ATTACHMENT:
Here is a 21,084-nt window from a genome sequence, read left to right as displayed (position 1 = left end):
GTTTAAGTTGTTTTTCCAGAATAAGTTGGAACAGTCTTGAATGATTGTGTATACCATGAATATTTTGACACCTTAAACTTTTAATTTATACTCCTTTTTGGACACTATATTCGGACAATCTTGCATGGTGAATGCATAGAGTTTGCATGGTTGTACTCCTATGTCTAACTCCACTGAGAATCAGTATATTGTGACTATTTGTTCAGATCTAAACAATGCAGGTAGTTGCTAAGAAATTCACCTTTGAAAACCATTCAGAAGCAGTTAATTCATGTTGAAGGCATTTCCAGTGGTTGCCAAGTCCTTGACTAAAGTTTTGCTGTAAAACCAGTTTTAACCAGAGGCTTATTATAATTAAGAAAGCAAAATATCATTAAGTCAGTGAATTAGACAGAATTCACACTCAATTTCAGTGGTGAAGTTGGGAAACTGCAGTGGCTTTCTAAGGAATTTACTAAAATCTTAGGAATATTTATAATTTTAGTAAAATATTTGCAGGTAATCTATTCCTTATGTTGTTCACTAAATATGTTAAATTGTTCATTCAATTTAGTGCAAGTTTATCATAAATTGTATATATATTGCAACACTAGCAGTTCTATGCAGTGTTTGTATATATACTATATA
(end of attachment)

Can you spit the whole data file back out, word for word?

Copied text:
Here is a 21,084-nt window from a genome sequence, read left to right as displayed (position 1 = left end):
GTTTAAGTTGTTTTTCCAGAATAAGTTGGAACAGTCTTGAATGATTGTGTATACCATGAATATTTTGACACCTTAAACTTTTAATTTATACTCCTTTTTGGACACTATATTCGGACAATCTTGCATGGTGAATGCATAGAGTTTGCATGGTTGTACTCCTATGTCTAACTCCACTGAGAATCAGTATATTGTGACTATTTGTTCAGATCTAAACAATGCAGGTAGTTGCTAAGAAATTCACCTTTGAAAACCATTCAGAAGCAGTTAATTCATGTTGAAGGCATTTCCAGTGGTTGCCAAGTCCTTGACTAAAGTTTTGCTGTAAAACCAGTTTTAACCAGAGGCTTATTATAATTAAGAAAGCAAAATATCATTAAGTCAGTGAATTAGACAGAATTCACACTCAATTTCAGTGGTGAAGTTGGGAAACTGCAGTGGCTTTCTAAGGAATTTACTAAAATCTTAGGAATATTTATAATTTTAGTAAAATATTTGCAGGTAATCTATTCCTTATGTTGTTCACTAAATATGTTAAATTGTTCATTCAATTTAGTGCAAGTTTATCATAAATTGTATATATATTGCAACACTAGCAGTTCTATGCAGTGTTTGTATATATACTATATA